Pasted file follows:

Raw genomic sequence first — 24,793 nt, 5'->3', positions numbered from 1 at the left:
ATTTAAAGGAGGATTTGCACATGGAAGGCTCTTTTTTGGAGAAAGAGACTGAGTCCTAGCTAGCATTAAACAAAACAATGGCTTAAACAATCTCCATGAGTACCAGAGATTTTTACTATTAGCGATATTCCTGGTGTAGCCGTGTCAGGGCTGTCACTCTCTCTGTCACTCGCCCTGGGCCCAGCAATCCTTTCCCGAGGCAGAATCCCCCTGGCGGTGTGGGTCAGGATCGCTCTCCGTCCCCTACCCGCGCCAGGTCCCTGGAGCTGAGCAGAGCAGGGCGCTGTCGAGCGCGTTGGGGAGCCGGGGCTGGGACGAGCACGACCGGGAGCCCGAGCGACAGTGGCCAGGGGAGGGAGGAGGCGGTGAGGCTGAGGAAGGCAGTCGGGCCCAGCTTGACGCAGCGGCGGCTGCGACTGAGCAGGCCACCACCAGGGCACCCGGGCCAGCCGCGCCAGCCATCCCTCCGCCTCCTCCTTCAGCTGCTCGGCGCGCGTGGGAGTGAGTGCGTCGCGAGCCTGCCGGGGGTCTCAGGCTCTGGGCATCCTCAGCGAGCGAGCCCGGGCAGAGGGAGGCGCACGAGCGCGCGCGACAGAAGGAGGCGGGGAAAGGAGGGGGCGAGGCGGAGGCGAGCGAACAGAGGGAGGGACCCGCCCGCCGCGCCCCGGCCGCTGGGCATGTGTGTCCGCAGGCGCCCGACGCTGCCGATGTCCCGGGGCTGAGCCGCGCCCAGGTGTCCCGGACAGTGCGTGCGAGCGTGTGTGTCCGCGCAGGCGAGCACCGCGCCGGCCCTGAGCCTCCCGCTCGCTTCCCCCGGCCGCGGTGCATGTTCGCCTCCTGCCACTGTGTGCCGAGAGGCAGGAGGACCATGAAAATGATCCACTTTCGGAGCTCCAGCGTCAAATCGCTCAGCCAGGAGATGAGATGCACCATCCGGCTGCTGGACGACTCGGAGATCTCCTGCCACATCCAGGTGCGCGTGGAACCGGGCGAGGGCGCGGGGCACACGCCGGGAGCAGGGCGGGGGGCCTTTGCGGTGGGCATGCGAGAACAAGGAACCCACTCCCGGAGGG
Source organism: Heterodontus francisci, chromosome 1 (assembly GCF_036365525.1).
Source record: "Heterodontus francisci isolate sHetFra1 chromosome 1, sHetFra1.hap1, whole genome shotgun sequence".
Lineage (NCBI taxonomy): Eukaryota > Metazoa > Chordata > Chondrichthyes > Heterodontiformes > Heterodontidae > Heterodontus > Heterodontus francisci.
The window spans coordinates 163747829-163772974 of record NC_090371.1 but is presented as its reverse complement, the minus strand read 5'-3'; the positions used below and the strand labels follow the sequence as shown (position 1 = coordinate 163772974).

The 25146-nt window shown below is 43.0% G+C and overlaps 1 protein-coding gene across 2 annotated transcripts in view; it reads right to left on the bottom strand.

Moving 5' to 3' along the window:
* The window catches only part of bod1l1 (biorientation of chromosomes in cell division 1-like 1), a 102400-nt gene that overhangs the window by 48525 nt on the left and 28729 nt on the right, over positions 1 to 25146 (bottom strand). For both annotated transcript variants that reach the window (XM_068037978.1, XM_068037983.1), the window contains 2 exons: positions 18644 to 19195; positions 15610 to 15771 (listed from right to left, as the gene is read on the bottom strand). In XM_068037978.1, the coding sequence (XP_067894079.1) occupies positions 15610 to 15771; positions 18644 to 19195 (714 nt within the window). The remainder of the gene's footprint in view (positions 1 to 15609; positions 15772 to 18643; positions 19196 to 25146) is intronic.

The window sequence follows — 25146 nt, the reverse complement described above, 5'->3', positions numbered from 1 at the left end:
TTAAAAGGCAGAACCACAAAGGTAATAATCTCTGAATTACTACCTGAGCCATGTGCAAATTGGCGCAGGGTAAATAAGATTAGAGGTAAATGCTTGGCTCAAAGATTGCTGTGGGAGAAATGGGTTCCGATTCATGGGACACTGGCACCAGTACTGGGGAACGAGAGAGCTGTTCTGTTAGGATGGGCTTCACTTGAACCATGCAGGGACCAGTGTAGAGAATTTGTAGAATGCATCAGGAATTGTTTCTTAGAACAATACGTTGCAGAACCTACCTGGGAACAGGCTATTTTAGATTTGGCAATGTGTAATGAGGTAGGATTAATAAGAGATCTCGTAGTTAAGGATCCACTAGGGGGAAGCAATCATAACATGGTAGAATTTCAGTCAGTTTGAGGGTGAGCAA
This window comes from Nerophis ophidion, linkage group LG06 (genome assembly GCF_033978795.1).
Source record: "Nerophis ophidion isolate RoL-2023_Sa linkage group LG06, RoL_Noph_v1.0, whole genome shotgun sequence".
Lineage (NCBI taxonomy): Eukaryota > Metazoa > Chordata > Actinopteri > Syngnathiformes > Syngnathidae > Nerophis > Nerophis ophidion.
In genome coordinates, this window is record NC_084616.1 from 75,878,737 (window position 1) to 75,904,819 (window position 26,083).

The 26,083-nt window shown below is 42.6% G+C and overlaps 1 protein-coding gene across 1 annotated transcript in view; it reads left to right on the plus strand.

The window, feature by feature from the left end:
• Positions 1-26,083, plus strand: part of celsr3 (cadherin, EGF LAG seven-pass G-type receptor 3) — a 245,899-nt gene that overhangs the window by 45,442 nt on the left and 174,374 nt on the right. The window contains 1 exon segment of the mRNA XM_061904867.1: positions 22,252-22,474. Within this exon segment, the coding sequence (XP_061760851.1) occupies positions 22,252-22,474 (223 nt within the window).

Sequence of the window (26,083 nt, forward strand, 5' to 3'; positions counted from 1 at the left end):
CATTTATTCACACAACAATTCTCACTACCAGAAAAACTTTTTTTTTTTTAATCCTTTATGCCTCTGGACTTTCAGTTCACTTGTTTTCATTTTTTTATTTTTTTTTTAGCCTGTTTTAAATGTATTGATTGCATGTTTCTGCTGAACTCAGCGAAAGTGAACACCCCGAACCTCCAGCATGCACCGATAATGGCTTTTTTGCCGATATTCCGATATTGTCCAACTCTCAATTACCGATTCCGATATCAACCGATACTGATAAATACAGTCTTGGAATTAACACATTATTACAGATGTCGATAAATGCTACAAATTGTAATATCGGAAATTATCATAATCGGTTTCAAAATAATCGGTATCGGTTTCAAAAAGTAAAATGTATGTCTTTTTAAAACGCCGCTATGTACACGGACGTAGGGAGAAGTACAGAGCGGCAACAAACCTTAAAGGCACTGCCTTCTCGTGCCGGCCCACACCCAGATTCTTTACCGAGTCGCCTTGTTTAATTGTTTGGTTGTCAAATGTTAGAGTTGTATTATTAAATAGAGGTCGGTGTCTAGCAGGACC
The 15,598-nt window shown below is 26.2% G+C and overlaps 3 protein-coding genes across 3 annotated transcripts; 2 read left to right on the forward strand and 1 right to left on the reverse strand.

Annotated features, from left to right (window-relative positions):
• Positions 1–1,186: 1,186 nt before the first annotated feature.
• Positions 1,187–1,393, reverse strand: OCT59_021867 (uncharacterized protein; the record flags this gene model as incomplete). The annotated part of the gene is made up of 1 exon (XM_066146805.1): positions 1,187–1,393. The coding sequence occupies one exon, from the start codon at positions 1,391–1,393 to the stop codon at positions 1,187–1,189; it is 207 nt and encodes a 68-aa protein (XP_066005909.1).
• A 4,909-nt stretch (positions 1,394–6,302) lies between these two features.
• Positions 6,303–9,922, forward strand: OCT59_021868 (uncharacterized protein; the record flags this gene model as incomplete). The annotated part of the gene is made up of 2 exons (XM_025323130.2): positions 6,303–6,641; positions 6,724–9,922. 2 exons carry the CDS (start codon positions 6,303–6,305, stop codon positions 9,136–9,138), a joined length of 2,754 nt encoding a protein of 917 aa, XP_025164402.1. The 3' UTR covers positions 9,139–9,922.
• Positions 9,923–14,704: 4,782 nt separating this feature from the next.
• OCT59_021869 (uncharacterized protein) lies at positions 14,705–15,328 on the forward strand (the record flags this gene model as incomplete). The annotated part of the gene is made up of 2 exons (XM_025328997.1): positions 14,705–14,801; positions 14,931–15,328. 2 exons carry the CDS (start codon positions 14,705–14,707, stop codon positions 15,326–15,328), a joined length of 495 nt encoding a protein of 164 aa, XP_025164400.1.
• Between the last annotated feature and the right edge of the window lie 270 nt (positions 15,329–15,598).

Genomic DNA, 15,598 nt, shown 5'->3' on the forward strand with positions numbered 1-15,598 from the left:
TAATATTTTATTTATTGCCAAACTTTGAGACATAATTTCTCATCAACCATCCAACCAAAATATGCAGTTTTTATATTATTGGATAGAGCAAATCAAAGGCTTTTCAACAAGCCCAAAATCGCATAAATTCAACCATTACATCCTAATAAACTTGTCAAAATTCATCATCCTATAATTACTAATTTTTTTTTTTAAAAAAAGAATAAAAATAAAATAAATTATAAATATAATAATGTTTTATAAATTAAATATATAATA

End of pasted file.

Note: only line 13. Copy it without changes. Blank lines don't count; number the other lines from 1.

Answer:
Source record: "Nerophis ophidion isolate RoL-2023_Sa linkage group LG06, RoL_Noph_v1.0, whole genome shotgun sequence".